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U of S follows the U of C’s lead on offensive intramural team names

By Chris Adams, January 15 2015 —

Intramural sports organizers at the University of Saskatchewan are following the University of Calgary’s lead by considering a ban on offensive intramural team names.

U of C’s Active Living office  banned offensive names for the intramural winter season after Students’ Union arts representative Lexi Narowski said some names perpetuate rape culture. Narowski thought Active Living should ban team names like Frigid Whore, Cunning Stunts and Beats by Ray.

U of S campus recreation coordinator Cary Primeau said they’ll review their naming procedure in light of the U of C’s new policy.

The U of S hadn’t received formal complaints from students prior to considering the ban.

“We try to make sure we get teams to change [the names] or to make sure they understand we find them offensive and need to change them,” Primeau said in an interview with Saskatoon paper The Star Phoenix.

According to the U of S campus recreation website, captains are instructed to choose names that are “in good taste and not offensive to individuals or groups.”

According to The Star Phoenix, intramural names like the Blue Balls of Destiny, Son’s of Pitches and the Bridge City Muffin Stuffers were last season at the U of S. Around 6,000 U of S students play intramural sports. Over 21,000 students attended the U of S in 2013.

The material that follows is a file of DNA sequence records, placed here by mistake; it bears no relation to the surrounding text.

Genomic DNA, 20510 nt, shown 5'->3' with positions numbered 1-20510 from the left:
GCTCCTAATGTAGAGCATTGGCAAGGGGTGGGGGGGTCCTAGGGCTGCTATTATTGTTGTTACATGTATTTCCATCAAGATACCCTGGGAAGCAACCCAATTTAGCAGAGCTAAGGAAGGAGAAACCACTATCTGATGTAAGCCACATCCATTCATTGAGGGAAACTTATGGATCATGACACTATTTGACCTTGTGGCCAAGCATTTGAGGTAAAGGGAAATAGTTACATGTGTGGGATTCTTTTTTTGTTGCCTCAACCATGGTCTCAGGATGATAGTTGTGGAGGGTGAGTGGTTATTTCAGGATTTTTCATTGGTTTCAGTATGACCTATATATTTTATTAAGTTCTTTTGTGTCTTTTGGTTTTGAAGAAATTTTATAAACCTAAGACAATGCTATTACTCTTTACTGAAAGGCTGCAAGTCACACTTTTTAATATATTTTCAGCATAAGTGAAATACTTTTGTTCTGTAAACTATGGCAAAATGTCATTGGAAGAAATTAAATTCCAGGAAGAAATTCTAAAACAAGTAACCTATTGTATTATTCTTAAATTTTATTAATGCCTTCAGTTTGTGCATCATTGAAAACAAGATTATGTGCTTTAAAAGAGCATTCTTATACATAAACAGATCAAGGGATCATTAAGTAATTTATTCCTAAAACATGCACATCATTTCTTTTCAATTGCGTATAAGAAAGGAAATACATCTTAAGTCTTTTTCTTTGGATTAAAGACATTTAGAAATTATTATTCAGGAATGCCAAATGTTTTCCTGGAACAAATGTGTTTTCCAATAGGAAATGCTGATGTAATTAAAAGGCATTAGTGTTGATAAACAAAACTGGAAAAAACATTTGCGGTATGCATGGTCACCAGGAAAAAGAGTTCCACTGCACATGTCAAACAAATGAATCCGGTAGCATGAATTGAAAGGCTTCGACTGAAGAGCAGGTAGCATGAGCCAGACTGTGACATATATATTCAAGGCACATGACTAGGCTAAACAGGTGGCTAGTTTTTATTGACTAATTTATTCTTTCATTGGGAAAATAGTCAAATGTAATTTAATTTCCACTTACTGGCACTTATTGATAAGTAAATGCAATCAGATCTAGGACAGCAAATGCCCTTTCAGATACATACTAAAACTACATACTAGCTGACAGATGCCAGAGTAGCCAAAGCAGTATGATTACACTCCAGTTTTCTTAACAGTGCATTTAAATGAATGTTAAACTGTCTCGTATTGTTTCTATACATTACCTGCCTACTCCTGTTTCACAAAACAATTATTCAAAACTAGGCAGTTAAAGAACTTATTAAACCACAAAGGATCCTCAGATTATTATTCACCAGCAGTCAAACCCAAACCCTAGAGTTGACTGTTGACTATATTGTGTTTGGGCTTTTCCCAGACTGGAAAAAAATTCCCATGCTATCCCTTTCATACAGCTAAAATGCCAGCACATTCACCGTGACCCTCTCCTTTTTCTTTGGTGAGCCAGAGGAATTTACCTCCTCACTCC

Primeau said the U of S wants to formalize their naming procedure and that they’ll discuss how to do that at the Western Canadian Campus Recreation conference held in Kelowna from Jan. 30–Feb. 1.

Faculty of kinesiology communications director Don McSwiney said Narowski’s complaint was the first he’d heard at the U of C.

Narowski contacted the U of C’s Active Living office after learning about the team names in October. Team names referencing alcohol or drugs, invasive or violent acts, that are sexually explicit, or demeaning to race, religion, sexual orientation and national origin are now banned.

U of C Active Living’s intramural student council runs the intramural program. If a majority of council members think a name breaks their policy, they can ask the captain to rename their team.

McSwiney said only a few team names were rejected under the new regulations. He said Frigid Whore has been renamed The Friendly Whales.

“This is a problem that faces not just the U of C, but almost any league in any city that this kind of co-recreational activity. It was a little bit of a wake up call for us,” McSwiney said.

Narowski said she’s pleased the U of C started policing the team names, adding that the ban makes intramurals more inclusive.

But the ban has divided opinion on campus.

Third-year engineering student Josh Bijak started a Facebook group called “Allow All Intramural Team Names at the U of C” in opposition to the change.

The page has over 300 likes. Bijak likened the ban to an unnecessary limitation on free speech.

He downplayed Narowski’s claim that the names were overtly offensive.

“The point is that none of these names that were deemed offensive were in any way overtly offensive in the sense that they were like hate speech. They were just clever puns that people found mildly offensive,” Bijak said.

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